Discussion in 'The Tiger's Den' started by JLMSOONER, Jan 4, 2004.
Nothing's settled, only muddled: The charm and curse of BCS
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January 4, 2004
NEW ORLEANS -- Let me see if I have this straight. The Bowl Championship Series was devised, in part, because people were sick and tired of a bunch of brain-cell-deficient, hygiene-challenged sportswriters crowning college football's national champion. Fair enough.
But now, because USC beat two-loss Michigan in the Rose Bowl and sits atop the media and coaches' polls, the Trojans should be national champions, even though the BCS rankings disagree. Speaking for sportswriters everywhere, it's nice to matter again, but there is one nagging, palindromic question: Huh?
What about the computer rankings, the rankings designed to lessen the impact of the human numbskull, the rankings that say the winner of Oklahoma-LSU in the Sugar Bowl will be the national champ? Well, we're now told the computers must have been sniffing printer-ink fumes.
I don't know who the national champion should be, but I do know that crowning Southern Cal on the basis of the Associated Press media poll and the most recent USA Today/ESPN coaches' poll isn't all of a sudden the correct answer.
Allow me to let you in on a few secrets about the two polls. Although it's true USC finished the regular season ranked No. 1 in both polls, it's also true both polls are not what you would call well-researched. The coaches' poll is a coaches' poll in name only. Many of the coaches don't vote; their sports information directors do it for them.
But even if the coaches were to vote, they would have absolutely no way of knowing about all the other worthy teams. Coaches are obsessives who can't see anything other than their next opponent. Most of them couldn't get their Social Security numbers correct if you spotted them eight of the nine numbers and both dashes. That leaves us with sports information directors, who are busy themselves and couldn't possibly be watching multiple games on Saturdays.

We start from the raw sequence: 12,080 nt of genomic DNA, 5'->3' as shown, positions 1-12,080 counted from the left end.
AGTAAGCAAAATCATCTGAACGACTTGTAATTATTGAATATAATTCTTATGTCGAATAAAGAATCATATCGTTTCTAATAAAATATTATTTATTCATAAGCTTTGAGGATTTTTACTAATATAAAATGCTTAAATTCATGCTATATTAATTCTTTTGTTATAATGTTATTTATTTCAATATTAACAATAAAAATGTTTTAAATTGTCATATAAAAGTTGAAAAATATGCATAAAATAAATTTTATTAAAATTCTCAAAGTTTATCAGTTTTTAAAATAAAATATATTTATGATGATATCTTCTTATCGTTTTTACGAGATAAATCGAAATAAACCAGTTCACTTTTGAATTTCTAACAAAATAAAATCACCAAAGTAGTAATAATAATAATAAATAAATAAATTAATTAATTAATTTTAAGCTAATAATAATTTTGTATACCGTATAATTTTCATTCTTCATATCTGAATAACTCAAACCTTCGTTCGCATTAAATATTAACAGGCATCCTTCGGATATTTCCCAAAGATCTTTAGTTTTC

The AP poll is better, but not even close to perfect. There is no way a sportswriter, if he is doing his job correctly and devoting enough time to being angry at his sports editor, can watch enough games and do enough research to rank college teams fairly. I would venture to guess that some of the people who voted USC No. 1 never saw the Trojans play a full game until the Rose Bowl.
OOPS!!!! Here's the story!!
It's obvious we're going to have a split national champion. Through the terms of the BCS, coaches are obligated to recognize the winner of Oklahoma-LSU as national champion, even though they have USC No. 1 right now. Goofy? Sure it is. But one of the best reasons to like college football is its goofiness.
"I know one thing: LSU or Oklahoma is going to leave with that [national championship] crystal ball," Sooners coach Bob Stoops said Friday. "That's the way it works. You guys [in the media] can control maybe what people want to read, but you can't control how coaches and administrators are going to conduct college football."
We don't have time, Bob; we have our hands full controlling a secret world government.
So what does it all mean? It means what it has always meant: that the fun of college football is in the arguing and that there are no definitive answers, no matter how ready people are to bow down to USC before Sunday's Sugar Bowl is even played.
ABC's Keith Jackson, who, if he got any folksier would be an Appalachian quilter, called the Rose Bowl "the human national championship" and the Sugar Bowl "the computer national championship." He could very well be right, but it certainly doesn't mean the computers are the lesser judges.
The beauty of the system is in the passion, the anger and the controversy, same as it ever was. It's why USC's 28-14 victory over Michigan on Thursday didn't settle a thing. It muddles things, adds a dash of angst and otherwise gets undergarments in a bunch. And that's OK. To repeat: USC beat a team that came into the Rose Bowl with two losses. That's definitive in what way?
USC lost one game this season, in triple overtime to Cal, which finished 8-6. Oklahoma, the No. 1 team most of the season, lost one game, badly, to Kansas State in the Big 12 championship game and got punished for it. LSU lost one game this season, to Florida.
Oklahoma led the nation with 45.1 points per game. It had the Heisman Trophy winner and a handful of All-Americans.
Someone please explain to me how the Rose Bowl made everything so clear-cut and how the Sugar Bowl means nothing now.
I like finality too. For years I have been a proponent of a playoff system in college football. But it has reached the point where the arguing has become bigger sport than the game, despite attempts to make the rankings more scientific. You can't apply science to what, in the end, is opinion.
It's funny how, after carping for years about the inexactness of the media and coaches polls, people now are pointing to those very polls, full of human frailties, as paragons of objectivity.
Who said anything about a perfect world?
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Good article and Good post